Manos, The Hands of Fate: a classic Bad Movie

The strange renaissance of the bad movie

Last year, professional oddball James Franco directed and starred in The Disaster Artist, a movie documenting the making of The Room (2003). Directed, written, and produced by, as well as starring, the mysterious Tommy Wiseau, The Room is mesmerizingly awful on every level, and was panned by every critic who saw it on its original […]

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Books on the Big Screen

The choice to entirely change a book’s plot might be controversial, but no reader can expect filmmakers to translate literature word for word onto the silver screen, nor can the author hope to have any creative role once the rights have been sold. Changes don’t necessarily do disservice to the original literature and its meaning, […]

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Oscars so Abled? The Overwhelming Frequency of Non-disabled Actors Portraying Disabled Characters

Ever since Dustin Hoffman won the Oscar for Best Actor playing Rain Man, half of Best Actor Oscars have been won by men playing characters with significant disability. The 2018 Academy Awards have recently graced our screens; including Eddie Redmayne’s Oscar-winning performance last year in The Theory of Everything as motor neurone disease (MND) sufferer […]

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Review: Isle of Dogs

I’m a big fan of Wes Anderson’s work, I won’t lie. Bearing that in mind, I approached the cinema for his latest, Isle of Dogs, with a lot of hope and yet some trepidation. Would he have lost his touch with his 9th film? Flashbacks to watching The Darjeeling Limited, a film that was undeniably […]

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Five Parisian cinemas that the filmmakers loved

In the 2012 World Cities Culture Report – an international survey examining the cultural offerings of twelve cities – it was revealed that Paris had the highest number of cinemas in the world at 302; almost three times that of London. This hardly comes as a surprise – France is widely considered the birthplace of […]

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Interview with Hugh Welchman

Loving Vincent is the world’s first fully painted feature film. Under the direction of husband-and-wife duo Dorota Kobiela and Hugh Welchman, 125 artists worked for six years to produce this animated biographical film about the life and mysterious death of Vincent van Gogh, primarily in the unique and instantly-recognisable painting style of the artist himself. […]

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Review: Three Billboards From Ebbing, Missouri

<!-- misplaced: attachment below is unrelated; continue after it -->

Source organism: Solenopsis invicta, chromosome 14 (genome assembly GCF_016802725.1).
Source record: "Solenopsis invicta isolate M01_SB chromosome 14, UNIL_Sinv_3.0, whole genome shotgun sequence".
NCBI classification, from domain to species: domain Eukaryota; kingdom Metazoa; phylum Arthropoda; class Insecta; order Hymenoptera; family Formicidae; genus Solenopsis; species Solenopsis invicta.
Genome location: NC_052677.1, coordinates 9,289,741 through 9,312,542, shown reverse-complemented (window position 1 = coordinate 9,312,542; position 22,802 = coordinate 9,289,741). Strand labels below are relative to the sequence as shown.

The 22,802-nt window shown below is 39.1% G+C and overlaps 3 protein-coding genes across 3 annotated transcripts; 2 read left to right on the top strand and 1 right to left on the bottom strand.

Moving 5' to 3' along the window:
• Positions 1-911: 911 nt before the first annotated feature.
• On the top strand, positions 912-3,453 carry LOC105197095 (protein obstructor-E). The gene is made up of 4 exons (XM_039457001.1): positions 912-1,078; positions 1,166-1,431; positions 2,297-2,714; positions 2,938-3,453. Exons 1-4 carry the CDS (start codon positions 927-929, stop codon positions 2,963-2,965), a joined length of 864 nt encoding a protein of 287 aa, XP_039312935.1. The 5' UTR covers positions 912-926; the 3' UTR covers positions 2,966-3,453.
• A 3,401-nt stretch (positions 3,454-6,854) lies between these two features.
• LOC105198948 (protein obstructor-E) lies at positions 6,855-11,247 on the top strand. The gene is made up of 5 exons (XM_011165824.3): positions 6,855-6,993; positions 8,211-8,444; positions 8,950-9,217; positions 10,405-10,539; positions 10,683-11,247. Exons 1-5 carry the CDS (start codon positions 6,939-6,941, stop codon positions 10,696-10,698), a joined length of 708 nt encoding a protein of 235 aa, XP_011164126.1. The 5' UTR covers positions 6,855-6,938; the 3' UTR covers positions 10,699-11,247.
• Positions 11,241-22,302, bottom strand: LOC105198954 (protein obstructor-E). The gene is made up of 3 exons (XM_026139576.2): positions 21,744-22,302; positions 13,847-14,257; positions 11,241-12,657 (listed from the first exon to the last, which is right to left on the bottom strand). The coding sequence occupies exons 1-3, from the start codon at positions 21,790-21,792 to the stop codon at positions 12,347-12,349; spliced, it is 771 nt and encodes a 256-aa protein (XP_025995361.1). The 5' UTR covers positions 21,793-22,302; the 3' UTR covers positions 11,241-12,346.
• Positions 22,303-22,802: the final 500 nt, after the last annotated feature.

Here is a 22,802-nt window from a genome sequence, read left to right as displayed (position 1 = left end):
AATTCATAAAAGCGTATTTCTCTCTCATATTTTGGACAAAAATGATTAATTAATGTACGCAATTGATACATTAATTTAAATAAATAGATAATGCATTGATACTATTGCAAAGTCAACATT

You’d be forgiven for mistaking Martin McDonagh’s latest work for a Coen brothers film. Many of the duo’s hallmarks are present, from the film’s dark tongue-in cheek humour and sharp moments of violence to the presence of the brilliantly blunt and snarky Frances McDormand. There’s also a hint of Tarantino in his razor-sharp dialogue, but […]

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mother!: Darren Aronofsky’s surrealist parable dividing the critics

At its premiere at the 74th Venice Film Festival, Darren Aronofsky’s latest film, mother!, simultaneously received both rapturous applause and boos from the audience. The response from critics and audiences alike has echoed that initial response: split between gushing praise and, at times, violent criticism. It is not hard to see why: this allegorical tale […]

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All You Need Is Lav: A Brief History of the Toilet in Cinema

Ah, the humble toilet. An essential mainstay of any standard household, yet often grossly underappreciated on the silver screen. For too long the proverbial privy has remained in the background in favour of its human users. So, to honour the noble loo, here are six of its most notable appearances. Psycho (1960) The toilet flushes […]

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Director’s Cut: Films You’re Dying to Watch….

It’s the scariest time of the year…no, not exam season, Halloween! Some of you will want to hide away beneath the covers, but for those of you bold enough or seeking the thrills of horror (and crazy enough to enjoy those films), the Oxford Student has some suggestions for your October movie repertoire – the […]

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Debate: What to Watch this Halloween

Terrible Horror Films By Dan Mahoney Halloween isn’t scary. It just isn’t. It’s silly and fun, more about pumpkins, cartoon skeletons and Scooby-Doo than it is about Michael Myers and actual horror. Not that there’s anything wrong with that, but I find it hard to believe it’s a scary holiday when its most famous ritual […]

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